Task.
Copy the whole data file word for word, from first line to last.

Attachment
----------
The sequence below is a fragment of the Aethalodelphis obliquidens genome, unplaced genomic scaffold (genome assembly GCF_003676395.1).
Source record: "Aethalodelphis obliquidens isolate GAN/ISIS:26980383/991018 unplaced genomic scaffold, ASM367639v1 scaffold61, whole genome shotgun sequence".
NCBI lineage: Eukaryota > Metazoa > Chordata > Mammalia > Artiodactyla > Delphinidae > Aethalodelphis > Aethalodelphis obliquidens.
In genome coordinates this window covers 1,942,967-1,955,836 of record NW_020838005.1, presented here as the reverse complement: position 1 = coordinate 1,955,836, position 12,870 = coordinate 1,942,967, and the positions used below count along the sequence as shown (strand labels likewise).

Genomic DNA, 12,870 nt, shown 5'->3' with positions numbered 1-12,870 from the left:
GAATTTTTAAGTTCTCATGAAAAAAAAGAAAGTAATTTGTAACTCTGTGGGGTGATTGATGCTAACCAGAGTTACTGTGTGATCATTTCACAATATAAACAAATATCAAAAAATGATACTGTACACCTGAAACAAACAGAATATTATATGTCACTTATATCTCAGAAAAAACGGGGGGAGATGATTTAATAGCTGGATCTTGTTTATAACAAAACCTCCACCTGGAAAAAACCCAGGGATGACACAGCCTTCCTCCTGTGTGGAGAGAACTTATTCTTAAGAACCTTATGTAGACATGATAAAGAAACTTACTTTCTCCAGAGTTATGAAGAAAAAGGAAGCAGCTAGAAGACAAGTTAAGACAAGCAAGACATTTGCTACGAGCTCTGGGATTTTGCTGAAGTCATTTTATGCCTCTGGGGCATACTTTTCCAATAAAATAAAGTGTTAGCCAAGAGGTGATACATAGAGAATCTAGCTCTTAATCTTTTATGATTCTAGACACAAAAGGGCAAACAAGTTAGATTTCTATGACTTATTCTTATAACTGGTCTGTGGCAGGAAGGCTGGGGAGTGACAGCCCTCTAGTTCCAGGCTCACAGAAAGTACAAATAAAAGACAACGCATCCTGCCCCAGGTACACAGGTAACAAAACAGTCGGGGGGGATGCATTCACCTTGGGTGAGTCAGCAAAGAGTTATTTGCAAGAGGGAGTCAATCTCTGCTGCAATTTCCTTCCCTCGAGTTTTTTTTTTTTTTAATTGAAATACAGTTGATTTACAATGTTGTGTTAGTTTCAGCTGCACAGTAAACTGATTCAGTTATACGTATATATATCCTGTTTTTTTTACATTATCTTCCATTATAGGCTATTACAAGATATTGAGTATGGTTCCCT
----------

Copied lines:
The sequence below is a fragment of the Aethalodelphis obliquidens genome, unplaced genomic scaffold (genome assembly GCF_003676395.1).
Source record: "Aethalodelphis obliquidens isolate GAN/ISIS:26980383/991018 unplaced genomic scaffold, ASM367639v1 scaffold61, whole genome shotgun sequence".
NCBI lineage: Eukaryota > Metazoa > Chordata > Mammalia > Artiodactyla > Delphinidae > Aethalodelphis > Aethalodelphis obliquidens.
In genome coordinates this window covers 1,942,967-1,955,836 of record NW_020838005.1, presented here as the reverse complement: position 1 = coordinate 1,955,836, position 12,870 = coordinate 1,942,967, and the positions used below count along the sequence as shown (strand labels likewise).

Genomic DNA, 12,870 nt, shown 5'->3' with positions numbered 1-12,870 from the left:
GAATTTTTAAGTTCTCATGAAAAAAAAGAAAGTAATTTGTAACTCTGTGGGGTGATTGATGCTAACCAGAGTTACTGTGTGATCATTTCACAATATAAACAAATATCAAAAAATGATACTGTACACCTGAAACAAACAGAATATTATATGTCACTTATATCTCAGAAAAAACGGGGGGAGATGATTTAATAGCTGGATCTTGTTTATAACAAAACCTCCACCTGGAAAAAACCCAGGGATGACACAGCCTTCCTCCTGTGTGGAGAGAACTTATTCTTAAGAACCTTATGTAGACATGATAAAGAAACTTACTTTCTCCAGAGTTATGAAGAAAAAGGAAGCAGCTAGAAGACAAGTTAAGACAAGCAAGACATTTGCTACGAGCTCTGGGATTTTGCTGAAGTCATTTTATGCCTCTGGGGCATACTTTTCCAATAAAATAAAGTGTTAGCCAAGAGGTGATACATAGAGAATCTAGCTCTTAATCTTTTATGATTCTAGACACAAAAGGGCAAACAAGTTAGATTTCTATGACTTATTCTTATAACTGGTCTGTGGCAGGAAGGCTGGGGAGTGACAGCCCTCTAGTTCCAGGCTCACAGAAAGTACAAATAAAAGACAACGCATCCTGCCCCAGGTACACAGGTAACAAAACAGTCGGGGGGGATGCATTCACCTTGGGTGAGTCAGCAAAGAGTTATTTGCAAGAGGGAGTCAATCTCTGCTGCAATTTCCTTCCCTCGAGTTTTTTTTTTTTTTAATTGAAATACAGTTGATTTACAATGTTGTGTTAGTTTCAGCTGCACAGTAAACTGATTCAGTTATACGTATATATATCCTGTTTTTTTTACATTATCTTCCATTATAGGCTATTACAAGATATTGAGTATGGTTCCCT